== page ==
The past was a time of cockeyed optimism, the present is uncertain and pessimistic, and the future consists of a world that is barely recognizable but evolves directly from our own.
That's a vastly generalized way of summarizing the world according to television based on new TV shows that have come up for review here in recent weeks and months.
To take up the middle subject first -- the present -- TV's evident jitters about our contemporary world are not unfounded, since many of us are feeling jittery today.
However, in the relevant shows reviewed here this year, TV's apparent nervousness about the state of the world has nothing to do with COVID-19 in particular.
Although the world has been in the thick of the pandemic and its restrictions since March, TV's pessimistic point of view is based mainly on technologies whose evolution precedes the current crisis, and continues during it.
Recent shows in which technology runs farther ahead than the ability of humans to control it or accurately predict its consequences include “Next” on Fox and “Utopia” on Amazon Prime.
In “Next” (featuring Fernanda Andrade, center photo above), artificial intelligence software becomes so sophisticated and advanced that it seems poised to take over control of the world from humans (a theme at least as old as “2001: A Space Odyssey”).
In “Utopia,” a group of comic-book geeks who get together online to share their passion for a comic-book series have no idea that violent consequences are about to result from a shared interest that for them was just simple fun.
Examples of such shows from earlier this year include “Devs” (FX on Hulu) in which a powerful tech titan was seen secretly working on a process for pre-programming human DNA, and “Westworld” (Season Three on HBO), which is about manmade, humanlike robots running violently amok.
“Westworld” in particular might even be considered a future show, and not a present-day one. But it does traffic in technology that is already here, or nearly so. Call it a near-future show if you like.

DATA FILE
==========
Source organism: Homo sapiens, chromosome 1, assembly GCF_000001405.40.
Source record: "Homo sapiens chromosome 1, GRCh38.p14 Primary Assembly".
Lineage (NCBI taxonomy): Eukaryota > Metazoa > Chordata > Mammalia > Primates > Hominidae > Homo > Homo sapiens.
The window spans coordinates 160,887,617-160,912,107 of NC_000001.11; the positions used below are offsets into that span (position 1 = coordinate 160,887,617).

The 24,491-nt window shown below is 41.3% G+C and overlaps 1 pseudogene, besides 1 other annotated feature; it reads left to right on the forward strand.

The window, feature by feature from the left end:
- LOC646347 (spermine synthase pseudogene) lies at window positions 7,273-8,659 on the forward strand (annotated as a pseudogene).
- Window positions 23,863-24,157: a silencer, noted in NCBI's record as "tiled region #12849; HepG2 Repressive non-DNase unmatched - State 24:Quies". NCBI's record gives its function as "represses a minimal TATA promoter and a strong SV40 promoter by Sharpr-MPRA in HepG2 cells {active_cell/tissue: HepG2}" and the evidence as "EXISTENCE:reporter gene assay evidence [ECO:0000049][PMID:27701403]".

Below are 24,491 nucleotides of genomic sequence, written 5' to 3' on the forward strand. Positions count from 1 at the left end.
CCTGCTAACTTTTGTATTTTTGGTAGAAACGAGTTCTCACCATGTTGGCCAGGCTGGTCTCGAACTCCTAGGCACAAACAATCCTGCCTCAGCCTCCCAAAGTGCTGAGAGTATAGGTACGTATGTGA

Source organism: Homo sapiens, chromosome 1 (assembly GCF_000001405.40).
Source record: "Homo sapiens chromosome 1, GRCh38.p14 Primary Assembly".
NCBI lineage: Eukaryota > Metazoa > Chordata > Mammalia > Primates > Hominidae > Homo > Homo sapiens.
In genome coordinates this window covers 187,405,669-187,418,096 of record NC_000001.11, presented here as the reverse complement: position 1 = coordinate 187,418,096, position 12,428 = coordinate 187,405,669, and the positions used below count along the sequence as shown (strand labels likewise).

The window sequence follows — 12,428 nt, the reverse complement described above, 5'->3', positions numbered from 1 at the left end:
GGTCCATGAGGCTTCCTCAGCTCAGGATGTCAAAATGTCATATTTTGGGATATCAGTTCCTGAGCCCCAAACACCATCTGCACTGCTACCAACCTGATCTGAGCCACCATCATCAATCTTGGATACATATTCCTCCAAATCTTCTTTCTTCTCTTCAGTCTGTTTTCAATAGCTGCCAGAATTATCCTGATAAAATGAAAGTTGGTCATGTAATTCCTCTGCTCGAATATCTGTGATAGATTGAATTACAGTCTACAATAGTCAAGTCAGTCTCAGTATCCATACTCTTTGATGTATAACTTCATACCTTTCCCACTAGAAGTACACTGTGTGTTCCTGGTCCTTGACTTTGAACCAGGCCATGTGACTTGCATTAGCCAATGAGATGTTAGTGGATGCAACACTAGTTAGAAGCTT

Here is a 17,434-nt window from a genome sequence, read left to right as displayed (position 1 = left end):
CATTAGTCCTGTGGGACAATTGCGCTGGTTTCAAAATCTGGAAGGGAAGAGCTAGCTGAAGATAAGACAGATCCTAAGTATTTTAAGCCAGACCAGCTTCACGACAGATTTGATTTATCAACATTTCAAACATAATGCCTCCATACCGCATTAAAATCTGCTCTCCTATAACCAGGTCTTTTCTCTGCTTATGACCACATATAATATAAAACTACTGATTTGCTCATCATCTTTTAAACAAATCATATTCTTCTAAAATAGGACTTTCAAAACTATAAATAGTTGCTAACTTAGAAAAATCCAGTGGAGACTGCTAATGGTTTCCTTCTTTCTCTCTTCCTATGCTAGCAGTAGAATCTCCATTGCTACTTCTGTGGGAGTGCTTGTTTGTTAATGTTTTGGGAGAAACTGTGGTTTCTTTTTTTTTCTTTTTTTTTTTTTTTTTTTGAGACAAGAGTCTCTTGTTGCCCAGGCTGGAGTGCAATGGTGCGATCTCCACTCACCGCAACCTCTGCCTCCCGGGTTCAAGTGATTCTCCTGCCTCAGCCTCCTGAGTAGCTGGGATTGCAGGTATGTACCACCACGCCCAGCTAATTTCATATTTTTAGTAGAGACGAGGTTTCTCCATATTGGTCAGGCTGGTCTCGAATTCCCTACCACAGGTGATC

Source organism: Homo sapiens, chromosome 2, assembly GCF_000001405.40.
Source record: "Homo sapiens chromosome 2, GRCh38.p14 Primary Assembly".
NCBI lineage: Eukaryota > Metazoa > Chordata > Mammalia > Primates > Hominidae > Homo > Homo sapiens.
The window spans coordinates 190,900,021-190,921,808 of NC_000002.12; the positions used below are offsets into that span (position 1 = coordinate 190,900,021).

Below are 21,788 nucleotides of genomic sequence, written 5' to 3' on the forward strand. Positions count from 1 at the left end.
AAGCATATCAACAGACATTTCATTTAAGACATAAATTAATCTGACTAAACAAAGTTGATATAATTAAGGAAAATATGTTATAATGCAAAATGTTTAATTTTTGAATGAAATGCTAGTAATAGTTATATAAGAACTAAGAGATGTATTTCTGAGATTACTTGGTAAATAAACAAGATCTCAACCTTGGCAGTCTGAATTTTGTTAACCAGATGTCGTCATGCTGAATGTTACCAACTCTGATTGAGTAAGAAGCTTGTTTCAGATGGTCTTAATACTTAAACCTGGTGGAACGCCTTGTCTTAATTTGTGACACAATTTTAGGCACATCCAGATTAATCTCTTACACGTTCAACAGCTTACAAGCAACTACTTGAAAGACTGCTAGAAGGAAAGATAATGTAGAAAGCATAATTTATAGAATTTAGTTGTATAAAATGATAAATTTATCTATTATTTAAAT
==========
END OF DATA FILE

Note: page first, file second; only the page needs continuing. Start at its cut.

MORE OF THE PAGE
By contrast, “Raised By Wolves” on HBO Max (pictured above right) offers a true future experience. Like so many futuristic dramas that are made for television, this one offers a grim take on what the future holds for planet Earth and its inhabitants.
In “Raised By Wolves,” the time frame is post-apocalyptic with some sort of wide-ranging intergalactic war underway that has stranded various groups of android and humanoid refugees on distant planets.
Earlier this year, we saw the long-awaited premiere of “Snowpiercer” on TNT -- the drama series in which the only survivors of a planetary apocalypse are the few hundred people who are now permanent passengers on a super train to nowhere.
Silly as this show was, it shared a theme with “Raised By Wolves” and other such futuristic shows, which is: They almost always deal with the aftermath of disasters that stem from technologies whose evolutions are already underway and wreaking havoc in the present-day shows.
As for the past, technology plays a part in “The Right Stuff,” the new limited series about the early days of NASA and the U.S. space program that is making its debut on Disney+ this week (pictured above left).
But unlike the way technology is depicted and perceived in our scripted dramas about contemporary times and future eras, in “The Right Stuff,” hope and optimism go hand-in-hand with the technology that is enabling mankind’s first forays into outer space.
Back then, says this show, the sky was not the limit even if that show's time period -- the 1960s -- in reality had at least as much strife, conflict and uncertainty in it than the times we live in now.
What's the takeaway? That TV looks backward with rose-colored glasses, perceives our present world as one fraught with danger, and concludes that in the future, the world will pay the price for today's mistakes.
Or to put it another way -- if you are looking for optimism, TV is not the place to go and look for it.